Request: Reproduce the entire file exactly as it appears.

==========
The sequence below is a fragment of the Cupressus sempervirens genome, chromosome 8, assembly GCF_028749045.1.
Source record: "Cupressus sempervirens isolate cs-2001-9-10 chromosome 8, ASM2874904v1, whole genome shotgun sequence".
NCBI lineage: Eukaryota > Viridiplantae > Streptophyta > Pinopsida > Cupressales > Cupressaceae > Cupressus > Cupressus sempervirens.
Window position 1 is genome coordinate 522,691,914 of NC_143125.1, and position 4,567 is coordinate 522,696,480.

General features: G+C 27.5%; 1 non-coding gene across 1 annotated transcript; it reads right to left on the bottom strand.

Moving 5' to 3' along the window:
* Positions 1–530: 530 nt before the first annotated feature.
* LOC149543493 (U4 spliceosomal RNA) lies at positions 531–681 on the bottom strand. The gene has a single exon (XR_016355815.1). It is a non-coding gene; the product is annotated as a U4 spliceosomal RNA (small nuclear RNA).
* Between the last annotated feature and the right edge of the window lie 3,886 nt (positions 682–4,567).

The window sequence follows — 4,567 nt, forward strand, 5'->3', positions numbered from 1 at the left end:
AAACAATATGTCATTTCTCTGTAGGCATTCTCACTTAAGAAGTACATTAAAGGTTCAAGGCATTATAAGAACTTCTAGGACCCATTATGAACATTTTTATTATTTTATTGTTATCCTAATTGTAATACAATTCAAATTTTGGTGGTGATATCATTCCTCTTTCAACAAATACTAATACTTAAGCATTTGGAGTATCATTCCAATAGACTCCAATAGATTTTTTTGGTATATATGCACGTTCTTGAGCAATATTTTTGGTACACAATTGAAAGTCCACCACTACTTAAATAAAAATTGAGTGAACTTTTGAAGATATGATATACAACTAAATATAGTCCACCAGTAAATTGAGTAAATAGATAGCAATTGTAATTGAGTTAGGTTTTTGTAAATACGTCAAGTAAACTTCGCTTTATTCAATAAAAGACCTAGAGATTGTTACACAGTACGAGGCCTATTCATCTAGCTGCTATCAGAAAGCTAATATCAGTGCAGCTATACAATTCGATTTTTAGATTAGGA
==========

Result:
The sequence below is a fragment of the Cupressus sempervirens genome, chromosome 8, assembly GCF_028749045.1.
Source record: "Cupressus sempervirens isolate cs-2001-9-10 chromosome 8, ASM2874904v1, whole genome shotgun sequence".
NCBI lineage: Eukaryota > Viridiplantae > Streptophyta > Pinopsida > Cupressales > Cupressaceae > Cupressus > Cupressus sempervirens.
Window position 1 is genome coordinate 522,691,914 of NC_143125.1, and position 4,567 is coordinate 522,696,480.

General features: G+C 27.5%; 1 non-coding gene across 1 annotated transcript; it reads right to left on the bottom strand.

Moving 5' to 3' along the window:
* Positions 1–530: 530 nt before the first annotated feature.
* LOC149543493 (U4 spliceosomal RNA) lies at positions 531–681 on the bottom strand. The gene has a single exon (XR_016355815.1). It is a non-coding gene; the product is annotated as a U4 spliceosomal RNA (small nuclear RNA).
* Between the last annotated feature and the right edge of the window lie 3,886 nt (positions 682–4,567).

The window sequence follows — 4,567 nt, forward strand, 5'->3', positions numbered from 1 at the left end:
AAACAATATGTCATTTCTCTGTAGGCATTCTCACTTAAGAAGTACATTAAAGGTTCAAGGCATTATAAGAACTTCTAGGACCCATTATGAACATTTTTATTATTTTATTGTTATCCTAATTGTAATACAATTCAAATTTTGGTGGTGATATCATTCCTCTTTCAACAAATACTAATACTTAAGCATTTGGAGTATCATTCCAATAGACTCCAATAGATTTTTTTGGTATATATGCACGTTCTTGAGCAATATTTTTGGTACACAATTGAAAGTCCACCACTACTTAAATAAAAATTGAGTGAACTTTTGAAGATATGATATACAACTAAATATAGTCCACCAGTAAATTGAGTAAATAGATAGCAATTGTAATTGAGTTAGGTTTTTGTAAATACGTCAAGTAAACTTCGCTTTATTCAATAAAAGACCTAGAGATTGTTACACAGTACGAGGCCTATTCATCTAGCTGCTATCAGAAAGCTAATATCAGTGCAGCTATACAATTCGATTTTTAGATTAGGA